Minor term Major term \ Consequent or
.’. All whales are warm-blooded > Conclusion.

Figure and Mood

A lot of the discussion in the later part of the book is centered around the mood and figure of syllogisms.

It took a long time for Stock to build up to this, but aside from the idea of terms, propositions, and inferences, I would say that syllogisms, mood, and figure are essentially the foundation of logic.

Mood” describes the order of the propositions we are working with within a syllogism, and  “figure” describes the order of major and minor predicates and premisses (see Chapter IX of Part III).

TIP: There are exactly 256 distinct forms of categorical syllogism: four kinds of major premise multiplied by four kinds of minor premise multiplied by four kinds of conclusion multiplied by four relative positions of the middle term.

In Stock’s words:

§ 558. Syllogisms may differ in two ways—

1. In Mood;
2. In Figure.

§ 559. Mood depends upon the kind of propositions employed. Thus a syllogism consisting of three universal affirmatives, AAA, would be said to differ in mood from one consisting of such propositions as EIO or any other combination that might be made. The syllogism previously given to prove the fallibility of the Pope belongs to the mood AAA. Had we drawn only a particular conclusion, ‘Some Popes are fallible,’ it would have fallen into the mood AAI.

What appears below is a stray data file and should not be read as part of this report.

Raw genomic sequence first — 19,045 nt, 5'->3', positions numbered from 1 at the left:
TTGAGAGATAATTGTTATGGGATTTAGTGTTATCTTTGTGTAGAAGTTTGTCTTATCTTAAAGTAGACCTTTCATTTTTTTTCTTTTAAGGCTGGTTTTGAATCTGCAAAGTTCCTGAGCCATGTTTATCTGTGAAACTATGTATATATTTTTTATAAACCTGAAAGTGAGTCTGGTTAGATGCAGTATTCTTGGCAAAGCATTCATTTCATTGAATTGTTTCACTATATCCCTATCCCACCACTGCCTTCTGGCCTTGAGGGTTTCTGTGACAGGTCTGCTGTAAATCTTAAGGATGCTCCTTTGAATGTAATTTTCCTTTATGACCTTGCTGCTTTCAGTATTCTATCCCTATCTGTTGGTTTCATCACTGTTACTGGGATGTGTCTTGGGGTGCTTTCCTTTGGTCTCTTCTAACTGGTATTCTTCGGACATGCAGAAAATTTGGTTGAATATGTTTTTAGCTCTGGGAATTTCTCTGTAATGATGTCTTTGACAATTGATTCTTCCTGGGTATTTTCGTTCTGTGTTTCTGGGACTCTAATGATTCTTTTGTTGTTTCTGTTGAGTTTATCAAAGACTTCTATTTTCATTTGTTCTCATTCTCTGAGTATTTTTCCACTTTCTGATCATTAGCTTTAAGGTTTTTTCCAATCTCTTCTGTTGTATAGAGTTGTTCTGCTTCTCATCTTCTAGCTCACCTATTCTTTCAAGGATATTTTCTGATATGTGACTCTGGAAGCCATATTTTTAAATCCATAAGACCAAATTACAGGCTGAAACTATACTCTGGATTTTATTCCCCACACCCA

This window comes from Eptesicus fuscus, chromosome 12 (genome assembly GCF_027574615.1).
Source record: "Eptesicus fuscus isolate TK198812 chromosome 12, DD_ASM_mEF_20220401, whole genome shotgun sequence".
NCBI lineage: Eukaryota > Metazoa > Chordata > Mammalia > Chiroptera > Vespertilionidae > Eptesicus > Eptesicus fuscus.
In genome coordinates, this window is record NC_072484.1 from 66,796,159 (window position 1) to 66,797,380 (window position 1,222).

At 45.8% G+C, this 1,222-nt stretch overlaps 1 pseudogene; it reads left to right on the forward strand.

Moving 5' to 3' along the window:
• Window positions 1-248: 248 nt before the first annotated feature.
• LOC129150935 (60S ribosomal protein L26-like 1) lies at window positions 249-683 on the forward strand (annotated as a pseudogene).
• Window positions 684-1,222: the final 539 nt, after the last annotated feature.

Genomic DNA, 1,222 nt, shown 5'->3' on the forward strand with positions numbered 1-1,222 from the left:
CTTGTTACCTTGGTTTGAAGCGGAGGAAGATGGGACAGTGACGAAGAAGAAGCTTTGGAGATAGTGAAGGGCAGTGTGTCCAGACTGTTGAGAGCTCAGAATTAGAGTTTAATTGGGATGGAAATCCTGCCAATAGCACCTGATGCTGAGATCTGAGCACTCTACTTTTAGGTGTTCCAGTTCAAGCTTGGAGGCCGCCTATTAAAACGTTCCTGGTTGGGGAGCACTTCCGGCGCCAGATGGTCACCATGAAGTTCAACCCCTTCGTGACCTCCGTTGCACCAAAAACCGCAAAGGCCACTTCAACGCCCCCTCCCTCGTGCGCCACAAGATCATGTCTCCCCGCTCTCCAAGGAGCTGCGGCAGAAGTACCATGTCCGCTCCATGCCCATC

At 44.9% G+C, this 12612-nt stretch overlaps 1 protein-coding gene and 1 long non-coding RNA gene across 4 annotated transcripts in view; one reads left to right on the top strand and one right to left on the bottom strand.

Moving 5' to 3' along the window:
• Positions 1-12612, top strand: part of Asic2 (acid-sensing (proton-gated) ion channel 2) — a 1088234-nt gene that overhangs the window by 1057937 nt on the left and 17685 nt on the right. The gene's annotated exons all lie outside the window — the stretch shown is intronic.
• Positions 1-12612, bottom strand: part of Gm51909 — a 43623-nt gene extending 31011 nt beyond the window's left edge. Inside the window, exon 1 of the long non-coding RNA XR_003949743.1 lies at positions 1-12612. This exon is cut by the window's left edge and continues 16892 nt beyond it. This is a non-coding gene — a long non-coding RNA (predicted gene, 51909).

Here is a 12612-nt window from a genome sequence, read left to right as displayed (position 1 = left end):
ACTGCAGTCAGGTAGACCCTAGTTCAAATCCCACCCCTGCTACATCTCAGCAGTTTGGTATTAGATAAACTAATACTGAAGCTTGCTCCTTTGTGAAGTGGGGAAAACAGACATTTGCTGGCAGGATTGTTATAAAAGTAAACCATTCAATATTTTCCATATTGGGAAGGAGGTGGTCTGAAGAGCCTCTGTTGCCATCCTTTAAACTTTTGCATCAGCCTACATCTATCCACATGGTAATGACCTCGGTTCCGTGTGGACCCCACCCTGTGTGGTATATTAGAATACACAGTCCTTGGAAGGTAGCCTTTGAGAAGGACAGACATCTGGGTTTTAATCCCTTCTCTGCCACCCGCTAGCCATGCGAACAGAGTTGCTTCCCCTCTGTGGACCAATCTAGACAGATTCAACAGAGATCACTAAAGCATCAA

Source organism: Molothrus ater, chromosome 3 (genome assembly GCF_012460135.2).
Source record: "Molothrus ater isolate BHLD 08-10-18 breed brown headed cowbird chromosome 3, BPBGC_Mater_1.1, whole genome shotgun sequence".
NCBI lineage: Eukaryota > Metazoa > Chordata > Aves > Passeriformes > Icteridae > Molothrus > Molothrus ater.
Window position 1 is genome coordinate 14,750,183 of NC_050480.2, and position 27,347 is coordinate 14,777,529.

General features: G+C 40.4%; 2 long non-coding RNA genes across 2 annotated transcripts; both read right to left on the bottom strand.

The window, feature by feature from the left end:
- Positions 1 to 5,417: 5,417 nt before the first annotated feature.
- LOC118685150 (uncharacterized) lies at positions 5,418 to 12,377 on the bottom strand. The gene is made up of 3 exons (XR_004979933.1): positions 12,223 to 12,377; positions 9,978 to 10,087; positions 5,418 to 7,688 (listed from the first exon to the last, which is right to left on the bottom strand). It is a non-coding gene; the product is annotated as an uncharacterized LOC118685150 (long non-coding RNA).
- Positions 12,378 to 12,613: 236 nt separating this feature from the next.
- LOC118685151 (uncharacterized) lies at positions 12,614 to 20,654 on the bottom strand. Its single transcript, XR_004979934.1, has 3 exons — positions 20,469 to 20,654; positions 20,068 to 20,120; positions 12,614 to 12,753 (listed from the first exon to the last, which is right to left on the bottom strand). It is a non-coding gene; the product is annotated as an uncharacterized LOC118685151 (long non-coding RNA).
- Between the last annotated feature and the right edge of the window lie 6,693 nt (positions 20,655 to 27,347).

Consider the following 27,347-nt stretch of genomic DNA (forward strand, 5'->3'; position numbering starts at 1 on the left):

§ 560. Figure depends upon the arrangement of the terms in the propositions. Thus a difference of figure is internal to a difference of mood, that is to say, the same mood can be in any figure.

§ 561. We will now show how many possible varieties there are of mood and figure, irrespective of their logical validity.

§ 562. And first as to mood.

Since every syllogism consists of three propositions, and each of these propositions may be either A, E, I, or O, it is clear that there will be as many possible moods as there can be combinations of four things, taken three together, with no restrictions as to repetition. It will be seen that there are just sixty-four of such combinations. For A may be followed either by itself or by E, I, or O. Let us suppose it to be followed by itself. Then this pair of premisses, AA, may have for its conclusion either A, E, I, or O, thus giving four combinations which commence with AA. In like manner there will be four commencing with AE, four with AI, and four with AO, giving a total of sixteen combinations which commence with A. Similarly there will be sixteen commencing with E, sixteen with I, sixteen with O—in all sixty-four. It is very few, however, of these possible combinations that will be found legitimate, when tested by the rules of syllogism.